The Problem with Drug Addiction
Isn’t a drug addict a person with weak character?
Addiction is a disease of the brain. Just like cancer changes the function of a person’s lungs, drugs and alcohol change the function of the brain. Each person is different. We all have unique genetic makeup, unique emotional makeup, unique physical makeup, unique personal histories and unique spiritual makeup. When the function of the brain is altered by the substance, there can be a dramatic influence on the behavior of the addict.
No One Wants to Become Addicted to Drugs or Alcohol!
One of the symptoms of addiction is the craving for the drug. An otherwise rational, controlled individual is compelled to seek and use the drug. In order to feel good, in order to feel “normal,” the addict needs to use. While there is an element of choice and personal responsibility attached to addiction, it is all too easy just to say the addict is addicted because they have a weak character.
Nobody wants to be a drug addict. And who is a drug addict anyway? Addiction does not limit itself to the poor, any particular cultural or ethnic group, any race, nor does it care about age or profession.
Here’s another way of looking at it. If you start from the premise that human frailty can manifest itself in many ways, that we are all in a sense “broken,” it is logical to assess that addiction is a disease of the human condition.
There is an excellent Biblical description of this. Even if you are not a Christian believer, the logic of the example has valuable insight into the human condition.
In the New Testament, the Book of Romans, Chapter 7, beginning with the 14th verse, the Apostle Paul unfolds a kind of spiritual tug-of-war. He describes how he does not understand his own behavior. He wants to do the right thing, but he doesn’t. He says he does what he hates. He attributes his behavior to the sin living within him.
For the addict, even if they want to abstain, their behavior is driven by the addiction within them.
Paul, who is the predominant writer of the New Testament, realizes his helplessness. He appeals to God for the help he needs. In AA 12-Step, the appeal goes out to a “power greater than ourselves.” Was Paul a man of weak character? Christians will argue that he was a giant among the Apostles. Certainly he was a man of strong character, but at the same time, limited by the human condition.
It’s too easy to blame weak character. We are all limited by the human condition.
Drug addiction is a brain disease.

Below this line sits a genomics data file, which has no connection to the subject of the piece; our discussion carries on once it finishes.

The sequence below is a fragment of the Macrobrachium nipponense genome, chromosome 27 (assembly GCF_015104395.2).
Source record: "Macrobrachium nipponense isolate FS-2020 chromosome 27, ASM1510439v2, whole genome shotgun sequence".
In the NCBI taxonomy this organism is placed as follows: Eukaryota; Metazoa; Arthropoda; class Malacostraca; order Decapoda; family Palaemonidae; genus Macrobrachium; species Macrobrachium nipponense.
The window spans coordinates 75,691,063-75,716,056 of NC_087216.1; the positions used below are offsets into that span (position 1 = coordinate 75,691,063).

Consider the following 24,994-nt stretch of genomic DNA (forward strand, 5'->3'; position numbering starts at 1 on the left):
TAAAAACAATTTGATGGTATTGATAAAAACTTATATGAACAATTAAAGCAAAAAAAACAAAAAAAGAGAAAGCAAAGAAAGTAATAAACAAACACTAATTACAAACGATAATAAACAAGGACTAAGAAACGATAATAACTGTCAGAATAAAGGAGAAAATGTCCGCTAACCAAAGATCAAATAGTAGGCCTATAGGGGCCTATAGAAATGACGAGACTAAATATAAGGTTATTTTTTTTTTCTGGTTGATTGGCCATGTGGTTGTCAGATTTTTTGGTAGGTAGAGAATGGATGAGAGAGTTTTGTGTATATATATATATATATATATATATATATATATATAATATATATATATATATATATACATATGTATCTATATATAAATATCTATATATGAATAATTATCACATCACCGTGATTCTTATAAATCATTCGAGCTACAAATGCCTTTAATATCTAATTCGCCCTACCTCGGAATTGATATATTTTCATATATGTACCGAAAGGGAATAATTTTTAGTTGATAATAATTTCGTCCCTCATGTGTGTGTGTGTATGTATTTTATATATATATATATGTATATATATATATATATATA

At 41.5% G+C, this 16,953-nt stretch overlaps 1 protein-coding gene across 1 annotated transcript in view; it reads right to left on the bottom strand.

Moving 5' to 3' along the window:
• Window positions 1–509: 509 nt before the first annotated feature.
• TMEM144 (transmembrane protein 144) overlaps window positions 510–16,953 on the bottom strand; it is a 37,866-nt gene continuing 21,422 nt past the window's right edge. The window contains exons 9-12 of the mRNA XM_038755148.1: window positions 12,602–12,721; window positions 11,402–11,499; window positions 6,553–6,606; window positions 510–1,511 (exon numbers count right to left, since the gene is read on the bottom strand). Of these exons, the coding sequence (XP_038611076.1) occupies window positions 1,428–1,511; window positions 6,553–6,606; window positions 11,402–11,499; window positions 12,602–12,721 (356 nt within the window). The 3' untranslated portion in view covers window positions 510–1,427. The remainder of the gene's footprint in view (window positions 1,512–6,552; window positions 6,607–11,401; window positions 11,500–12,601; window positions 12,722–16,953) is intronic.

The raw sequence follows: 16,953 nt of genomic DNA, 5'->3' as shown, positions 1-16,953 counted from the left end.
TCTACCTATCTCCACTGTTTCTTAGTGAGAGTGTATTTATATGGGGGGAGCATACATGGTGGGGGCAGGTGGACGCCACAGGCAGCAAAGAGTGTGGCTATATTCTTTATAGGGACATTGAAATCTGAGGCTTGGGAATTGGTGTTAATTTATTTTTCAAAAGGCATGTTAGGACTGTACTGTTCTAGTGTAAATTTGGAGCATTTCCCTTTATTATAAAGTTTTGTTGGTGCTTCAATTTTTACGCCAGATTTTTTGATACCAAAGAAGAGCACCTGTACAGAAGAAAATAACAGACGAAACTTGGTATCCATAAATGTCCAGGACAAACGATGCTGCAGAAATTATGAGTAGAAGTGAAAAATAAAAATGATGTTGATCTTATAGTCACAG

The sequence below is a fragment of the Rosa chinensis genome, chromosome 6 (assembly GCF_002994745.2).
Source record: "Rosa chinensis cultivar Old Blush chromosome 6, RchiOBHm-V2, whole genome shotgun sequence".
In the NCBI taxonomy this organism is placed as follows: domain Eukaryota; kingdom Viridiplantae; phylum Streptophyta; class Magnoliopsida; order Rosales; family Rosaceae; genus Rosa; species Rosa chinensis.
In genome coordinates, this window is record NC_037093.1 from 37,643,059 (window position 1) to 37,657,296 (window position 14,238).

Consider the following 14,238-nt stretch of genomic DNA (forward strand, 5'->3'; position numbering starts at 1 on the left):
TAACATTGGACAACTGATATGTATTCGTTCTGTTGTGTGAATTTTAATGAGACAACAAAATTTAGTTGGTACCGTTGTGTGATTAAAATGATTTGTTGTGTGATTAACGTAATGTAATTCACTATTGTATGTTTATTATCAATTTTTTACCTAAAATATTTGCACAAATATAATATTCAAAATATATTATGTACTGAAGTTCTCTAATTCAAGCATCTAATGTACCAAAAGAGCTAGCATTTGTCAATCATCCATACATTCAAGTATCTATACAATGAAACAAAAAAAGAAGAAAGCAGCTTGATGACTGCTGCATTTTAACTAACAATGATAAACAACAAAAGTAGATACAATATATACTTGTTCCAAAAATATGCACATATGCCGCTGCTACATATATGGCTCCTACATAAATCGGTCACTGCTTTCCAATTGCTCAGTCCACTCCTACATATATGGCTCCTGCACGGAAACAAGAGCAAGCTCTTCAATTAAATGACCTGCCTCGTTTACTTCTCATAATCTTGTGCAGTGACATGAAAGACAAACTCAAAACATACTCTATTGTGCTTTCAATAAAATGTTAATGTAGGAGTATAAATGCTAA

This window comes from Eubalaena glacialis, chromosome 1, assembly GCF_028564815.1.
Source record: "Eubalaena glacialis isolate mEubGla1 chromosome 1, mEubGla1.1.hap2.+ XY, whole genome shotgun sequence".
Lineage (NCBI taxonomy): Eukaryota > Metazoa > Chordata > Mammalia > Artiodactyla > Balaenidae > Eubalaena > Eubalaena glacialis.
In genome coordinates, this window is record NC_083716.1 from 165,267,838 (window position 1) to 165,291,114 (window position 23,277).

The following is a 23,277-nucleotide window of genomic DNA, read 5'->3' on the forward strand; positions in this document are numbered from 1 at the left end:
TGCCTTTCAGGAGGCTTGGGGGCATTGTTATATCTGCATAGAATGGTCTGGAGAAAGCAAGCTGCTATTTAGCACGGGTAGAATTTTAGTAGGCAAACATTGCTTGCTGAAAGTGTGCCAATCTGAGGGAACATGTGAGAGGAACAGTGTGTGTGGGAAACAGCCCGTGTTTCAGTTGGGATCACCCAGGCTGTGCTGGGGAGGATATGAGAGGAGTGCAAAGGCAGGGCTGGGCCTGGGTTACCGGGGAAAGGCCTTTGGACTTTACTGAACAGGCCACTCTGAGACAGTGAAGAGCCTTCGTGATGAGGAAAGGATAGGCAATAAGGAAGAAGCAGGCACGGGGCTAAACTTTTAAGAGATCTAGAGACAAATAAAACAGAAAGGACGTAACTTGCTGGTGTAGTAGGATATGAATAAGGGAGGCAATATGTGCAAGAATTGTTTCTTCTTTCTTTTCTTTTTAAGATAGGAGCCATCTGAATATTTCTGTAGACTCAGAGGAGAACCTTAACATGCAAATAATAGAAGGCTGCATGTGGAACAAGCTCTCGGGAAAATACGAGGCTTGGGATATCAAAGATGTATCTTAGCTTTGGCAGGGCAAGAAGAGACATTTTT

Drug addiction is a brain disease. Every type of drug of abuse has its own individual mechanism for changing how the brain functions.
But regardless of which drug a person is addicted to, many of the effects it has on the brain are similar: they range from changes in the molecules and cells that make up the brain, to mood changes, to changes in memory processes and thinking, and sometimes changes in motor skills such as walking and talking. And these changes have a huge influence on all aspects of a person's behavior.
A drug can become the single most powerful motivator in a drug abuser's existence. He or she will do almost anything for the drug. This comes about because drug use has changed the individual's brain, their behavior, their social and other functioning in critical ways.
Nodding off not making sense?
Taking percocet, morphine, zoloft, provalic, acid, xanax, and serequel. Sleeping a lot nodding off not making sense to family and friends?
by: Ned Wicker
From what you are describing it is difficult to ascertain whether it is you doing these drugs or somebody else. In either case, this is not a healthy situation and if it is left unchecked, will lead to serious consequences.
People don’t just say “that’s it” and walk away from a drug habit, or to say the least, very few can just quit cold turkey and not suffer a relapse.
A substance use disorder is a brain disease that is not going to cure itself, and people with the disease need treatment and a program for recovery. There are no miracle cures, just good programs to help people manage their disease and live a happy, healthy life.
Getting back on the right path is entirely possible, but drug users don’t believe they have a problem, so they are not the first in line to seek treatment. They deny having the problem and avoid those who remind them that there is an issue to be dealt with.
Your story is about a person who is out of control. Something has to give. People doing massive amounts of drugs can get treatment and become clean and sober. Sadly, they can deny the problem, avoid any measure of personal responsibility and commit suicide by the installment plan. It’s a sad story, but it’s one repeated too many times across North America.
Those with a substance use disorder should seek medical intervention. They need to schedule a medical examination to determine their overall state of health and get counsel on a treatment plan that makes sense.
There are so many good programs out there, designed specifically to meet the needs of the individual. People can and do successfully go through treatment and enter into a recovery program, giving them the opportunity to live a fulfilling life.
The drug use you describe is just a ticket to nothing.